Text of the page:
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Robert Mitchum is one of those rare leading men that both men (not boys) and women (not girls) love equal parts.
When they say “they don’t make them like this any more”, they’re right.
Sleepy eyed and built like a boxer in off season, Mitchum spent several decades on the screen playing the kind of men you should stay away from: private eyes, rodeo riders, killers and alcoholics.
Men you should stay away from, but you can’t.
Those aforementioned eyes, the laconic delivery, the “tough guy with a crushed soul” quality-they won’t let you stay away.
And thankfully, because of the lovely folk over at AFI (I’m sending you a fruit basket one of these days, I promise!) you don’t have to.
Starting this past weekend (because I was too late on this train you already missed “Angel Face” / “Crossfire”-sorry about that) and moving on through May, you get to spend some quality alone-in-the-dark time with him.

full schedule here:

and then a nice printoutable schedule of choice favorites from yours truly:


Arguably the ultimate film noir. Ex-private eye Mitchum tries to make a new life in the country, but his past catches up with him: his mob-boss former employer, Kirk Douglas, and bad girl Jane Greer — with whom Mitchum’s earlier romantic idyll had ended on a murderous note. Dizzyingly told in flashback, blending dreamy romanticism with doomful cynicism, this is, a vicious love triangle: Mitchum, a paragon with his trenchcoat and laconic cool; Greer, la femme la plus fatale, a serial man-jilter whose duplicity and murderousness know no bounds; and Douglas, blending charm and menace in one of his best performances.

Tuesday, March 25, 9:00; Thursday, March 27, 7:00


Director Nicholas Ray combines action-packed rodeo riding with affecting melodrama in one of his best films, and Mitchum gives one of his legend-making performances as the hard-living rodeo lifer. Rodeo veteran Mitchum, off the bulls since taking a bad spill, tries his hand at mentoring and managing the career of eager Arthur Kennedy, who quickly rises through the ranks. Kennedy’s wife Susan Hayward wants him to quit while he’s ahead and settle down, but he’s drawn to the rowdy rodeo lifestyle — and despite her anger, she’s drawn to Mitchum.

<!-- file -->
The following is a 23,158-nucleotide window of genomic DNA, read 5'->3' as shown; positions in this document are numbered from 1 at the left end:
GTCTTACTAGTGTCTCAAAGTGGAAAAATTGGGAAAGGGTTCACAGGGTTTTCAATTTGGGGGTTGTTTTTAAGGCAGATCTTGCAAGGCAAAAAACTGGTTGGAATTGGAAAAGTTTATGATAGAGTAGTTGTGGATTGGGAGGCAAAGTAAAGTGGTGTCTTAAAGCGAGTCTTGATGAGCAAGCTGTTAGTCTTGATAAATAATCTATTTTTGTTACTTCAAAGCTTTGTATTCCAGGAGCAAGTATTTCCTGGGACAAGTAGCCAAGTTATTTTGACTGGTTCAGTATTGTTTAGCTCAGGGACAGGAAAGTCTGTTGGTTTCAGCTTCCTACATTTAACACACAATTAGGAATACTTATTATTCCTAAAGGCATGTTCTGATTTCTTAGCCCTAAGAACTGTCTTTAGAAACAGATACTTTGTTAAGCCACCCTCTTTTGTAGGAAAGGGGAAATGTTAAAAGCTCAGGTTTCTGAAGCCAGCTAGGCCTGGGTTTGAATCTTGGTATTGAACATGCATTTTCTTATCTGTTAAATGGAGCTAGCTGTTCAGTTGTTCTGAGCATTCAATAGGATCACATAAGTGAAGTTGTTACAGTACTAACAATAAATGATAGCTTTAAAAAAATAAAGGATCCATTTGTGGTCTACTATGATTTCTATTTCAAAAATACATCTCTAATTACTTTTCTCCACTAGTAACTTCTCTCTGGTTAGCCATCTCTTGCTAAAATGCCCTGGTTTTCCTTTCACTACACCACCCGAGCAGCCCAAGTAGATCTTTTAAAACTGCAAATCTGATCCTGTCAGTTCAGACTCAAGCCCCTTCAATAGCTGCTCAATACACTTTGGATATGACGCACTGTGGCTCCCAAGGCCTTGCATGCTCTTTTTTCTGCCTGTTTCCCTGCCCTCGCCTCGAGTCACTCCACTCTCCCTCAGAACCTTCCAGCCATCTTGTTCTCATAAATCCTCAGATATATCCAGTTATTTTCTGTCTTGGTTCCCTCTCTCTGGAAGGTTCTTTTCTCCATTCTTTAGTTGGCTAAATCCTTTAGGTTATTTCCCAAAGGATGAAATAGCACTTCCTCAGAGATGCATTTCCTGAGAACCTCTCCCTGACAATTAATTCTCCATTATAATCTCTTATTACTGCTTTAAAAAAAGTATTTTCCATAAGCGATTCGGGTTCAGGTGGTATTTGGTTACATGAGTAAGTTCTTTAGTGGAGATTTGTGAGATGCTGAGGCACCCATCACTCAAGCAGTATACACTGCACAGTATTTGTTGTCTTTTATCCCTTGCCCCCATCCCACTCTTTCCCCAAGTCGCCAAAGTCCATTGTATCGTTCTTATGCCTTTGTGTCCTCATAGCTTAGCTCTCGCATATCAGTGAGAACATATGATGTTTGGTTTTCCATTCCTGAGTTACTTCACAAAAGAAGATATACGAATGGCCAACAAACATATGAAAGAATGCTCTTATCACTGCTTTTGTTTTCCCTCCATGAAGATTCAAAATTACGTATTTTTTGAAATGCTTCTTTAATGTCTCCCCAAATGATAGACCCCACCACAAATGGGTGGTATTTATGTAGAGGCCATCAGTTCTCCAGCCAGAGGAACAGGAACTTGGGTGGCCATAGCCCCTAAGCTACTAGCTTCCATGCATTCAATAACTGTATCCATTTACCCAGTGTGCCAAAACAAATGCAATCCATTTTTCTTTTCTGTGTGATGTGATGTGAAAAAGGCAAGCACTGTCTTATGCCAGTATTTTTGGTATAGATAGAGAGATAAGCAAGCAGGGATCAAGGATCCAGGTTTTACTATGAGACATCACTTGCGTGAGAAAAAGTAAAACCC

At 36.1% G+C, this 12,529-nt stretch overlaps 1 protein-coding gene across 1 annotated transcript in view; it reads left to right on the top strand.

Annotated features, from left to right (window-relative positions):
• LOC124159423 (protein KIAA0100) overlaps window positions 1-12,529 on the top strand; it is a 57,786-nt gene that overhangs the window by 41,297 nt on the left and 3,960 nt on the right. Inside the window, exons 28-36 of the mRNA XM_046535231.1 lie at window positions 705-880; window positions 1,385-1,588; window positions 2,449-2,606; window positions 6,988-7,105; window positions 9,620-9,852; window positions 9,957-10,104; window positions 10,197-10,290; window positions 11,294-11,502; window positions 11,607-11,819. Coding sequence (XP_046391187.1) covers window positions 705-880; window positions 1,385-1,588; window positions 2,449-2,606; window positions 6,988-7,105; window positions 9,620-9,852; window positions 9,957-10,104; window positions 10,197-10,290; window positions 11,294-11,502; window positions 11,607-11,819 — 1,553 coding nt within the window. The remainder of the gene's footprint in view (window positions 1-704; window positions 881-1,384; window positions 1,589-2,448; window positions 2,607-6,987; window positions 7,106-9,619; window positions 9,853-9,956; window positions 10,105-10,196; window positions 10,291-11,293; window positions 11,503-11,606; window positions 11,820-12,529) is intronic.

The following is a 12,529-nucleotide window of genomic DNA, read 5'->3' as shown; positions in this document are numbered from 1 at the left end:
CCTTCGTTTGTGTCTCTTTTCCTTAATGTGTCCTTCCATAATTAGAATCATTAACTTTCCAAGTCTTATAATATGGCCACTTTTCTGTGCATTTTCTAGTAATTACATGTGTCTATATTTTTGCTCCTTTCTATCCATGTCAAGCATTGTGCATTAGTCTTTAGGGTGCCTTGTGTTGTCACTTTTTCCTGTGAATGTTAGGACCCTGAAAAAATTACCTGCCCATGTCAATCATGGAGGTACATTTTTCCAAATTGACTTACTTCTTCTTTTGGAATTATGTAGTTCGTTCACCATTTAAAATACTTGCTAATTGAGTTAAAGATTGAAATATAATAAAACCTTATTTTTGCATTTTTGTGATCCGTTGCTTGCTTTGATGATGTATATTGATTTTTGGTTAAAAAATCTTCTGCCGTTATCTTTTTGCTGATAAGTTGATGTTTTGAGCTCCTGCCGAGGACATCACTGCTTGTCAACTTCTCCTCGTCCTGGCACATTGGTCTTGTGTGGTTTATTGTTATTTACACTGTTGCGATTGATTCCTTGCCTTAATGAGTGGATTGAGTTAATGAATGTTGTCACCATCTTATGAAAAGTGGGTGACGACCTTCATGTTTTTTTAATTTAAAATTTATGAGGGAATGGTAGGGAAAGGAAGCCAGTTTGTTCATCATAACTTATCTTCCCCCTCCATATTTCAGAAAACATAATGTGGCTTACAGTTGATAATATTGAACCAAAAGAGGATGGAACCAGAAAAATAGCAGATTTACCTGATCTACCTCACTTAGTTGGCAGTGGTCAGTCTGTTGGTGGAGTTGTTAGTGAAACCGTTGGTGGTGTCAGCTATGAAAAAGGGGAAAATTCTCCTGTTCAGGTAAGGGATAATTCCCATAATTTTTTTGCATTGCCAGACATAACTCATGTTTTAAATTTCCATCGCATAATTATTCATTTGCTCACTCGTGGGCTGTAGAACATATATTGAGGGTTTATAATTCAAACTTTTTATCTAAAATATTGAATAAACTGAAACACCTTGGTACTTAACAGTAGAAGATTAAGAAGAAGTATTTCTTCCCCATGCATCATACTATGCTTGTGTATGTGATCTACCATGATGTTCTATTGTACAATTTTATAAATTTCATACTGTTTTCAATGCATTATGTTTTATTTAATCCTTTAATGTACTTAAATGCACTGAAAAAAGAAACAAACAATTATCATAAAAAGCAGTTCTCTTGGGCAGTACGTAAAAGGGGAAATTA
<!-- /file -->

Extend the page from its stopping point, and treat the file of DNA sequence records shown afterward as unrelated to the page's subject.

Friday, March 28, 7:00; Saturday, March 29, 7:00; Sunday, March 30, 3:10; Wednesday, April 2, 6:30; Thursday, April 3, 7:00


Salty Marine Mitchum and nun Deborah Kerr are marooned on a small Pacific island during WWII, battling the elements and each other until they have to put their heads together to outwit an expedition of Japanese soldiers. The pairing of Kerr with Mitchum – the Scottish beauty’s favorite leading man – produced terrific screen chemistry, and an Oscar nomination for Kerr.
DIR/SCR John Huston; SCR John Lee Mahin, based on the novel by Charles Shaw; PROD Buddy Alder and Eugene Frenke. US, 1957, color, 108 min. NOT RATED

Saturday, April 5, 1:00; Sunday, Monday, April 7, 7:00


Mitchum and Deborah Kerr play husband-and-wife nomadic sheepherders in 1920s Australia, a couple who’ve led and loved a footloose life but who now want to settle down on their own homestead – assuming Mitchum can leave behind his rambunctious ways. Mitchum and Kerr’s natural, knowing way with one another, not to mention their earthy sexual chemistry, make them one of the movies’ more believable screen couples. Peter Ustinov – former sea captain, current gentleman tramp – is along for the ride.

Sunday, April 6, 3:45; Wednesday, April 9, 7:00


The only film directed by the great actor Charles Laughton, THE NIGHT OF THE HUNTER has enjoyed cult status across five decades. Blending the frightening mythological power of the Brothers Grimm fable with Southern Gothic Creepiness, it’s the story of two children guarding their dead father’s stash of stolen money from a seemingly benevolent but secretly malicious preacher; played with unhinged gusto by Mitchum. With expressionistic lighting effects and memorably stylized, even psychedelic art design, it’s marvel to look at, and Mitchum, usually the paragon of cool, here gives a flamboyantly over-the-top performance as the psychotic villain.

Friday, April 11, 7:00, Saturday, April 12, 2:00, 7:05; Sunday, April 13, 4:45, 9:15; Monday, April 14, 9:30; Tuesday, April 15, 9:30, Wednesday, April 16, 6:30; Thursday, April 17, 7:00


Martin Scorsese’s 1991 remake of CAPE FEAR may have improved on some aspects of J. Lee Thompson’s 1962 original, but, with all due respect to De Niro, not Robert Mitchum’s performance as the ex-con Max Cady. Mitchum uses his natural cool and subtle insolence to create a unique screen villain, one possessing a laid-back menace. His unhurried, I-don’t-give-a-damn attitude makes him the perfect foil to upright — and uptight — Gregory Peck, the DA who sent him to jail. When Cady finally makes his move for revenge it’s violent in the extreme, but until then he makes rooting for the bad guy fun.

Friday, April 25, 9:45; Saturday, April 26, 10:00; Sunday, April 27, 9:45; Wednesday, April 30, 9:30; Thursday, May 1, 9:00